Once you’ve got your 4 machines, boot the first. This will be the 2012 domain controller. RUN SYSPREP! Make sure you choose the “generalize” option and reboot. Give it a decent name, and a static IP address. In the same way you do in Server 2012 R1, install AD Domain Services, DNS Server and the iSCSI target roles & features, go ahead and install the Hyper-V management tools at the same time. Configure AD at the end of the installer, and reboot as necessary.

Now, boot up your first Hyper-V host and run sysprep again. Give it a static IP address, and join it to the domain. Install the Hyper-V role, and reboot, DO NOT create a virtual switch. This will be setup for the child VM’s whilst we configure Hyper-V clustering. Do the same with your second Hyper-V host.

Lastly, perform the same actions with the last machine (ensure sysprep is run!), but power it off when it’s rebooted… it’ll be a while before we use this machine.

That’s the prep work done, you’ve a working AD environment, and two Hyper-V hosts. You’ve also prepared a system ready for the System Center 2012 R2 installation.

UPDATE: Seems I was pre-emptive in my plan here… you can’t run Hyper-V in a Hyper-V’d VM and get a VM to boot… so I’ve had to revert back to using VMware Workstation to create the first level of VM’s, which meant removing Hyper-V from my laptop. It’s a shame really, and something I hope Microsoft resolve in the future (maybe with Windows 8.1?), as creating this sort of lab environment is very common, and it would be nice not to have to run a 3rd party hypervisor on my laptop!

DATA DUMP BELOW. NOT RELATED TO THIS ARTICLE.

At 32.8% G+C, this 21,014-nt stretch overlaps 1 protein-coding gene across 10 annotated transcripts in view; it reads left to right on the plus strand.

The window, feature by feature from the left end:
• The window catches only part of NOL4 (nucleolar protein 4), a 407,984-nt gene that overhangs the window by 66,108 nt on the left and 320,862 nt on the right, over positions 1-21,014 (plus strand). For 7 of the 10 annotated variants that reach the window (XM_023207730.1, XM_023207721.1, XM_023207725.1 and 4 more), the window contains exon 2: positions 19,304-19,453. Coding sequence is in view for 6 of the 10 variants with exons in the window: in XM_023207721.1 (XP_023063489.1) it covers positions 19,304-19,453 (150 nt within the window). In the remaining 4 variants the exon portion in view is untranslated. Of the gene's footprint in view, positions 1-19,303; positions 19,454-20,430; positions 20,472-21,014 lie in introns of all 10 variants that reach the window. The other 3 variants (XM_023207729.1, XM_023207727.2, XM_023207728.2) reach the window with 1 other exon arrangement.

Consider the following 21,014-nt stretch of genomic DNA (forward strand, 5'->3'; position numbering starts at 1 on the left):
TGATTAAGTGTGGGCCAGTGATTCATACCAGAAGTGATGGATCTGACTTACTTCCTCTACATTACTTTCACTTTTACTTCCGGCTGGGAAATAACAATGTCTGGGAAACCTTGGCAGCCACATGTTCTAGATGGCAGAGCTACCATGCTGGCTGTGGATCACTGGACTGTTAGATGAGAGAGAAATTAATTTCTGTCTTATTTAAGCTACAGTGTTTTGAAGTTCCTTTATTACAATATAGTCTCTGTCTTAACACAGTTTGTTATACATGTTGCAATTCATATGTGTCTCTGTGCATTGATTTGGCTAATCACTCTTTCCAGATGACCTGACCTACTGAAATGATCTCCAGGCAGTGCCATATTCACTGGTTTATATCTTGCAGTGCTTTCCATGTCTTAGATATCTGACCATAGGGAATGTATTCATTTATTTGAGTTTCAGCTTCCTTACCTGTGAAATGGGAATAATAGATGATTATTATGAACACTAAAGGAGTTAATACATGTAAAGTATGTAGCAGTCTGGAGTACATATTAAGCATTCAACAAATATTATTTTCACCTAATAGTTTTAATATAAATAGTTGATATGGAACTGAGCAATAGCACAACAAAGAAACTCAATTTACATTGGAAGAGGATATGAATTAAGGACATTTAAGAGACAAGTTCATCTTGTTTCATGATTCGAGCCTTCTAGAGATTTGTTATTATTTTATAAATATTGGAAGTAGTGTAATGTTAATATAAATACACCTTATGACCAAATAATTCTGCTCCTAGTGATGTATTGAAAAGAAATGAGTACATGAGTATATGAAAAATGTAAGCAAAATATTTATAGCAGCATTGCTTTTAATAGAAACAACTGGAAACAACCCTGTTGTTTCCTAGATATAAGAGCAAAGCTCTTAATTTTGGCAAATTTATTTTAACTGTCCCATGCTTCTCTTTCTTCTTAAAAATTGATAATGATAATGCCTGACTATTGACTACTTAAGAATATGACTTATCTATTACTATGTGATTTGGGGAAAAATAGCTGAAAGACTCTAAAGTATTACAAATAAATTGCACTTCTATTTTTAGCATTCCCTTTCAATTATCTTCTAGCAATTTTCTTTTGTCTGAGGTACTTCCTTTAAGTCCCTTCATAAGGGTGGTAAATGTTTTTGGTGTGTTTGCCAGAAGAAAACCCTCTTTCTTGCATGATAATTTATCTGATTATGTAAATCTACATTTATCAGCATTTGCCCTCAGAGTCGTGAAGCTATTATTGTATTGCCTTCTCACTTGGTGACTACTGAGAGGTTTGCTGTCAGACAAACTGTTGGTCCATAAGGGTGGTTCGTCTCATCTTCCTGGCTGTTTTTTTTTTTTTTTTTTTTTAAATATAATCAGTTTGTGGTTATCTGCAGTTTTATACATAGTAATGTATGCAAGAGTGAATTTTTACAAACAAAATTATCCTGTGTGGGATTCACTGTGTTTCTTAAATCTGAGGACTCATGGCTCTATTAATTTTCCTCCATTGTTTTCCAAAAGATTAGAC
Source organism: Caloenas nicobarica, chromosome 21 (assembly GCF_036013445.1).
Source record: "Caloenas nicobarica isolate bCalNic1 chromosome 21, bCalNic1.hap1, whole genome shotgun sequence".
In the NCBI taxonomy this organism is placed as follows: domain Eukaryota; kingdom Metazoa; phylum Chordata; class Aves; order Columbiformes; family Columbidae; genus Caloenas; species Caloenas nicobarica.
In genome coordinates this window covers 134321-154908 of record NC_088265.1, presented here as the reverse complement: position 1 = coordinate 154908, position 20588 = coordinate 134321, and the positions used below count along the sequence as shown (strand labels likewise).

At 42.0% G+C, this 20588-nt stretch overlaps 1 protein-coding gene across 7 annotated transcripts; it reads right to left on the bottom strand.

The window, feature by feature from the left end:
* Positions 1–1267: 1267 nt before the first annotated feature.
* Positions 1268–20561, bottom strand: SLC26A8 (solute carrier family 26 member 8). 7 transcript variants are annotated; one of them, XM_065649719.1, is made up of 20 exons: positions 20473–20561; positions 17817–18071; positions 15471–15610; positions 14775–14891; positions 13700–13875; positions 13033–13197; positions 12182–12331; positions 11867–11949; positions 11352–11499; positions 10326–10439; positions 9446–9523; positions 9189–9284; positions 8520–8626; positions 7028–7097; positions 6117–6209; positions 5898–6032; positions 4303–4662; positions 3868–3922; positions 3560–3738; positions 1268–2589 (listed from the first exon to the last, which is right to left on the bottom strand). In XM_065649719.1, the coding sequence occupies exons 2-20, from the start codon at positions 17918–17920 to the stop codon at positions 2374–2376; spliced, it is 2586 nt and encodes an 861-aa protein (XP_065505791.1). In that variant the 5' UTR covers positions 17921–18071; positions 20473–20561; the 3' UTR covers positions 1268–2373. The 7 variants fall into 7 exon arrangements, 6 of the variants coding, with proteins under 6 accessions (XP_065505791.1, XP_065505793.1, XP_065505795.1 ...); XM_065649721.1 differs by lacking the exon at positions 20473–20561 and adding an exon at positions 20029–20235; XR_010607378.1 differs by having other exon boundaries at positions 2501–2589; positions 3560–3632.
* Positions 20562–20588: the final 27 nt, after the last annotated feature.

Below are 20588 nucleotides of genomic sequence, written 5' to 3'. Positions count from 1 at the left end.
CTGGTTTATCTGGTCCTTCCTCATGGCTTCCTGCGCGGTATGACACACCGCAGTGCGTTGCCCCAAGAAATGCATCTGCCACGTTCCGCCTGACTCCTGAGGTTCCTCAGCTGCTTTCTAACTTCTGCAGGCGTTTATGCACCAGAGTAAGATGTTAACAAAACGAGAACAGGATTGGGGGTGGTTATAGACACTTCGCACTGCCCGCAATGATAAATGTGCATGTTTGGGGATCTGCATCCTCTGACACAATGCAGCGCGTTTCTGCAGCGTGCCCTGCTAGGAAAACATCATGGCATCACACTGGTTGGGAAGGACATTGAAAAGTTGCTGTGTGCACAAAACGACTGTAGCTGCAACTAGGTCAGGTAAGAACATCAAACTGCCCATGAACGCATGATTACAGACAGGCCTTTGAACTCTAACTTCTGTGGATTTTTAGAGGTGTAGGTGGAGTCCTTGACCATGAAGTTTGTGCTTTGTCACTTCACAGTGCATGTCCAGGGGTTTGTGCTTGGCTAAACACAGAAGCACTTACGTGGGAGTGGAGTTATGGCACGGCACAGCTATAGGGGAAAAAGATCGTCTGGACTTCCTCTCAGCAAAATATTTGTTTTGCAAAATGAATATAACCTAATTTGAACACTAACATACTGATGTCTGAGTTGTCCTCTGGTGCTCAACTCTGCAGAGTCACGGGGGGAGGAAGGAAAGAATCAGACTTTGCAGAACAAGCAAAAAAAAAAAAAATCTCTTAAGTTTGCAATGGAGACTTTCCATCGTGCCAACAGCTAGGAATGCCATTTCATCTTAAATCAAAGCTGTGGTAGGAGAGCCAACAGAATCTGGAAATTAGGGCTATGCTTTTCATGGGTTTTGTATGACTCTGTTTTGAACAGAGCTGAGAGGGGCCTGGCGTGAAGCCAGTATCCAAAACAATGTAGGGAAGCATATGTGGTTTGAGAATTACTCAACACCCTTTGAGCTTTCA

I’ll see you over at Part 2… (coming soon).



Hello again, it’s been a while, but this little nugget of information couldn’t wait, I want to keep it somewhere I can get to it quickly again!

Having performed many migrations between servers operating systems over the years, DHCP has always been a pain. When moving between differing versions of Windows, the backup/restore process doesn’t work, especially when you add in the change between x86 and x64. Well, there is an easier way which I’ve stumbled across today:

Install the DHCP Server role on the new 2012 Server, but don’t Authorize it.
On the Windows 2003 DHCP Server, open a command prompt and type: netsh dhcp server export C:\dhcp.txt all
Copy the file to the new 2012 Server.
On the new 2012 server, open a command prompt and type: netsh dhcp server import C:\dhcp.txt all
Open the DHCP console on the new server and authorize the server with Active Directory.